Anyone else decide to not to go on to RN and stay an LPN? - page 3
by juzme 5,505 Views | 25 Comments
Hello fellow nurses, I have been an LPN for going on 11 years; worked in LTC for MH/MR, LTC for the elderly,hospital setting and currently homecare. I have always debated and even started at one time working on prereqs for an... Read More
- 1Mar 11, '12 by winnowillI've been a LPN for ten years now. Sometimes I think about going back to get my RN. And sometimes I wonder what I was thinking going into nursing in the first place. Then something will happen to remind me why and that I wouldn't do anything else. I doubt I will ever go back for my RN though. I am happy where I am.
- 1Mar 11, '12 by juzmeThank you everyone for your input:-) whatever position we hold; CNA, MA,LPN, RN or even an advanced degree it is important to just try to enjoy where ever you are in life...if you want to go on then do so, if not then that is wonderful too...whatever brings you happiness and career satisfaction is the key....all of us healthcare workers are valuable and play an important role in our patients lives....I think more though even more important than advancing your degree, is to never stop learning in this field and always be ready to learn something to be the best patient advocate we can!
- 0Mar 14, '12 by ruthalittleHello. Same here. My oldest "child" is now 28. When he was 8 years old he had a Tympanomastoidectomy and was hospitalized for over a month. At the time I was enrolled in an RN program and was almost halfway through it. After he recovered I took the Practical nursing program so that I could work & concentrate on raising my kids. The plan was to bridge over to an RN program after my children were grown.
I also currently work in homecare. Have you seen the amount of paperwork the RN's are responsible for in homecare?! There is very little time left for what I love; the hands on aspect of nursing. So, I'm blessed enough to love what I get paid for, and make my own hours more or less. I will one day be a retired LPN.
- 1Mar 14, '12 by WldChrryI am still a very new LPN, about a year in now. I have toyed with alot of different ideas as to what my next step would be, if any. On top of being an LPN, I have an Associates in Early Childhood Education, and until recently, I was enrolled in Excelsior's RN program. However, I have decided to change my major and start working on a Bachelors degree in a health related field. When I started LPN school, it was never my intent to become an RN, but of course with everyone's "input" it just seemed like the most logical thing to do. I guess it took me just taking a step back and realizing that I love being an LPN, I love working in geriatrics, plus I already have an Associates degree already, so why am I working toward another Associates when I could use that same time to just get my Bachelors. I will still be a nurse, although not an RN, but that's really not important to me. What's important to me is that I love what I do, and that I can still be a well educated LPN with many opportunities.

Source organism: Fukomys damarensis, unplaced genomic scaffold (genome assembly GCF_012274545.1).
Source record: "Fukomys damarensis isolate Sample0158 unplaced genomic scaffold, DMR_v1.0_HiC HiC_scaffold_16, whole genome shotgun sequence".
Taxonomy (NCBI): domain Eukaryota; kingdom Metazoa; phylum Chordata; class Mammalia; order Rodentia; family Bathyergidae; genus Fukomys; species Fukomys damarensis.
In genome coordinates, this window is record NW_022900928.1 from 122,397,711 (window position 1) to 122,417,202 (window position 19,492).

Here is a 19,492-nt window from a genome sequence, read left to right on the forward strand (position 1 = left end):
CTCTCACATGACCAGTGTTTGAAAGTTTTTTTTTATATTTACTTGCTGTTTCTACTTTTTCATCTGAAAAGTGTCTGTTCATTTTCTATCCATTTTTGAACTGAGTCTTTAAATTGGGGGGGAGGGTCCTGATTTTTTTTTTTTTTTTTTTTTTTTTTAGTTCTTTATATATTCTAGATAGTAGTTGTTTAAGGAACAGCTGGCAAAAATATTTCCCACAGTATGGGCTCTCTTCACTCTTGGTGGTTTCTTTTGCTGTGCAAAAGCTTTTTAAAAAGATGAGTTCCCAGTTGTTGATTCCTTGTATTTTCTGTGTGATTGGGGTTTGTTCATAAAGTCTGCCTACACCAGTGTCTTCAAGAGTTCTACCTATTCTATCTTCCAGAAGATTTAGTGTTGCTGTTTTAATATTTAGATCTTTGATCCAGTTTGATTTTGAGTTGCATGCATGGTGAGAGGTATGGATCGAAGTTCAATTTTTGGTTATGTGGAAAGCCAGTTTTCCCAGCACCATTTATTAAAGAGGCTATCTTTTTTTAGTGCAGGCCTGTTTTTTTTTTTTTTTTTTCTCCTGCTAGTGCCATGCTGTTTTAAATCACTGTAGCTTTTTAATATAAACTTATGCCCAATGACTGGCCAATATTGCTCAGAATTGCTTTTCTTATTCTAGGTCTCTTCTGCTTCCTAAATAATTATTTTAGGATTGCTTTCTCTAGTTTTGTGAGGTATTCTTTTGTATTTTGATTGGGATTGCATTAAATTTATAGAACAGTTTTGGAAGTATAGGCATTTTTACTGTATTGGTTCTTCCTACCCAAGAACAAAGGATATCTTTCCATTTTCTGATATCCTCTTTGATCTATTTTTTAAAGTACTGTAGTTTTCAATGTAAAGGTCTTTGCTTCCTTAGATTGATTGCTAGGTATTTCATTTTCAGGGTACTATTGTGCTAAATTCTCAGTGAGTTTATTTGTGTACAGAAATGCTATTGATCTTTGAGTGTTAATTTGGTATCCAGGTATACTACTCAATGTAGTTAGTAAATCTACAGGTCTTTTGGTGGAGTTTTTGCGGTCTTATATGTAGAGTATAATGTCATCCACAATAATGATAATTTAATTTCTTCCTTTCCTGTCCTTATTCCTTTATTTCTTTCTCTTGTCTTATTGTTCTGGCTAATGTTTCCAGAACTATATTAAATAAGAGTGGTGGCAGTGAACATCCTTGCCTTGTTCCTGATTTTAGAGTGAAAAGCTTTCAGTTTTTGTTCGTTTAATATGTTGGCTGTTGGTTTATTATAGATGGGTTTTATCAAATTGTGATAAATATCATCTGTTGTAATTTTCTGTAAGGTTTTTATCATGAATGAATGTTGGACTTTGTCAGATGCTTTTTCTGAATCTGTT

- 0Mar 14, '12 by RN2BE2016I am a new LPN. I do not have the knowledge or experience of working as an LPN, as of yet. But, one thing that EVERY working LPN I met through my clinical rotation suggested is, that I go on to get my RN degree. I wanted to do that this May but I didn't want to place the financial burden on my spouse through another intensive year nursing school. I pray that my decision to put if off for a year won't haunt me (since it took my 10 years to get to this point). But I do intend to go on to get my RN and within 5 years, God willing, my BSN (as the state in which I reside has their local new RN's on a 5 year deadline to get their BSN). Most of the hospitals in my region won't hire LPNs unless they are experienced (5+ years or more), and even with that, job positions are limited. I haven't been looking long for work, but even jobs for newly licensed LPNs are hard to come by because most LTC facilities want nurses with "experience". I thought a year of clinical experience would count as something. Back on topic, getting an RN degree is becoming a "must have" to work in the healthcare industry as a nurse. There used to be a time when LPNs were the nurses to be, now you must have your BSN to get into the door of a HOSPITAL, next thing you know...PhD in nursing (is that even possible??)